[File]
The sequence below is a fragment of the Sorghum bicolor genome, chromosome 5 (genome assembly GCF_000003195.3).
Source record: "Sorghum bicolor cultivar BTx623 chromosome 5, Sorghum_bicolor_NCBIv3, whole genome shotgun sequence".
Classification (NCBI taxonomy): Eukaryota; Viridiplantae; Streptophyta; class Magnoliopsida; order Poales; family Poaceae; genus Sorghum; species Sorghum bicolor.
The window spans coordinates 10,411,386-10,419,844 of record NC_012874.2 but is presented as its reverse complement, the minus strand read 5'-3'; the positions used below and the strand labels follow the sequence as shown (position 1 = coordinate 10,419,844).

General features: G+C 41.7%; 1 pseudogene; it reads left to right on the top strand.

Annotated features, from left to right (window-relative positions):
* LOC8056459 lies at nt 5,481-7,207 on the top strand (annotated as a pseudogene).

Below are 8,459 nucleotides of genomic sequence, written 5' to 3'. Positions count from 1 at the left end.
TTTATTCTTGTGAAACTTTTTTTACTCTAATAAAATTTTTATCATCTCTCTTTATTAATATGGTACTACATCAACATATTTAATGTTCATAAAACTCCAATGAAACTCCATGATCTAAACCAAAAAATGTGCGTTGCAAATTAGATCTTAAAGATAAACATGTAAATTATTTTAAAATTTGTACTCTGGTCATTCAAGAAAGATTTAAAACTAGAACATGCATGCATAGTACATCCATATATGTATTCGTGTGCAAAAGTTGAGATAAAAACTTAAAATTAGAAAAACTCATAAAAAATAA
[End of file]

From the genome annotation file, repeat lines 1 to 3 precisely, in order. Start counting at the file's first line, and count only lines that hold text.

The sequence below is a fragment of the Sorghum bicolor genome, chromosome 5 (genome assembly GCF_000003195.3).
Source record: "Sorghum bicolor cultivar BTx623 chromosome 5, Sorghum_bicolor_NCBIv3, whole genome shotgun sequence".
Classification (NCBI taxonomy): Eukaryota; Viridiplantae; Streptophyta; class Magnoliopsida; order Poales; family Poaceae; genus Sorghum; species Sorghum bicolor.